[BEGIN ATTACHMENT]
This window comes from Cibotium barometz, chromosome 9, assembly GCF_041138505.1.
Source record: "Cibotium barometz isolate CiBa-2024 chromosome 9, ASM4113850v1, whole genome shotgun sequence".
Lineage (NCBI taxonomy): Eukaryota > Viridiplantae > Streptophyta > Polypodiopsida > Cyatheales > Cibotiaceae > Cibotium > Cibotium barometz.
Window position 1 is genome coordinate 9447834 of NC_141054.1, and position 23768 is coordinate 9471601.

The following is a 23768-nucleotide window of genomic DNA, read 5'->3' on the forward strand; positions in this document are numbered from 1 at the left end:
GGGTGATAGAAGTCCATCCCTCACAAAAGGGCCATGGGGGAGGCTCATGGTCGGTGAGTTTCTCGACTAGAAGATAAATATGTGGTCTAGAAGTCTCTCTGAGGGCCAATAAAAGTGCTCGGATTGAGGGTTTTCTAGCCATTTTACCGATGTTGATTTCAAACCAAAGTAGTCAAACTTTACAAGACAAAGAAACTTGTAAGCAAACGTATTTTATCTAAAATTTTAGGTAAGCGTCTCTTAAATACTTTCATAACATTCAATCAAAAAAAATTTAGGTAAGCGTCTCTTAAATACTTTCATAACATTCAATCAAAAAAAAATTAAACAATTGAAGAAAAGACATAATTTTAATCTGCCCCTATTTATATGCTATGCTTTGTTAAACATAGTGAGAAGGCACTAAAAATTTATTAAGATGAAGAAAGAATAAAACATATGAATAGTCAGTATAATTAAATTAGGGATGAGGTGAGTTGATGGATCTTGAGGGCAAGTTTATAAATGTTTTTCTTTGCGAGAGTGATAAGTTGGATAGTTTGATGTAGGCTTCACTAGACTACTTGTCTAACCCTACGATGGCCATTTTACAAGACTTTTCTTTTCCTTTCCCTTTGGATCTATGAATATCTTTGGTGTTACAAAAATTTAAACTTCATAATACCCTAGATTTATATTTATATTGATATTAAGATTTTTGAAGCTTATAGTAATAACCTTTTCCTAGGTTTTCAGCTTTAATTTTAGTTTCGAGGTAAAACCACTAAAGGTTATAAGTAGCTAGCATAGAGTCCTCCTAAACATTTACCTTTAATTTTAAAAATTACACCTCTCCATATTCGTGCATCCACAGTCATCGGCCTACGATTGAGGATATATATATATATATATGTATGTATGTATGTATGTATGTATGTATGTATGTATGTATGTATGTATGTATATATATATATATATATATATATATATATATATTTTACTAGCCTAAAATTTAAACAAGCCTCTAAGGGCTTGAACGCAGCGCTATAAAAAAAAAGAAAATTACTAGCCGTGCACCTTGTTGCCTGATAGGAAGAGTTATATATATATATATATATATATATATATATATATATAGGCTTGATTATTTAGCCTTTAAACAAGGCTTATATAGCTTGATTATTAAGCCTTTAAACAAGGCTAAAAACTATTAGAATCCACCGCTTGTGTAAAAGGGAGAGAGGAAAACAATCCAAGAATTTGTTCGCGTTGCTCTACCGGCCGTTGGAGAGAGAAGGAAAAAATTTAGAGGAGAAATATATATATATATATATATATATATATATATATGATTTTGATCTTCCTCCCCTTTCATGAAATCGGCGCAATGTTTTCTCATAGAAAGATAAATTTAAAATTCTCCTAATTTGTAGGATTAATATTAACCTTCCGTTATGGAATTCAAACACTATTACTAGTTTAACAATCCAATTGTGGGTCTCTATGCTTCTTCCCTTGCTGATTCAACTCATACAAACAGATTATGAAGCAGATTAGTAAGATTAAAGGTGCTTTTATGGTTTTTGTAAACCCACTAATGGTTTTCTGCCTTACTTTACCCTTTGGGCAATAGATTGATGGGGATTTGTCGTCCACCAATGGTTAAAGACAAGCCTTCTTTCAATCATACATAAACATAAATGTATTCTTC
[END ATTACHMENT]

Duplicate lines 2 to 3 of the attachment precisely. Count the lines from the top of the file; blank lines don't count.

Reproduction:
Source record: "Cibotium barometz isolate CiBa-2024 chromosome 9, ASM4113850v1, whole genome shotgun sequence".
Lineage (NCBI taxonomy): Eukaryota > Viridiplantae > Streptophyta > Polypodiopsida > Cyatheales > Cibotiaceae > Cibotium > Cibotium barometz.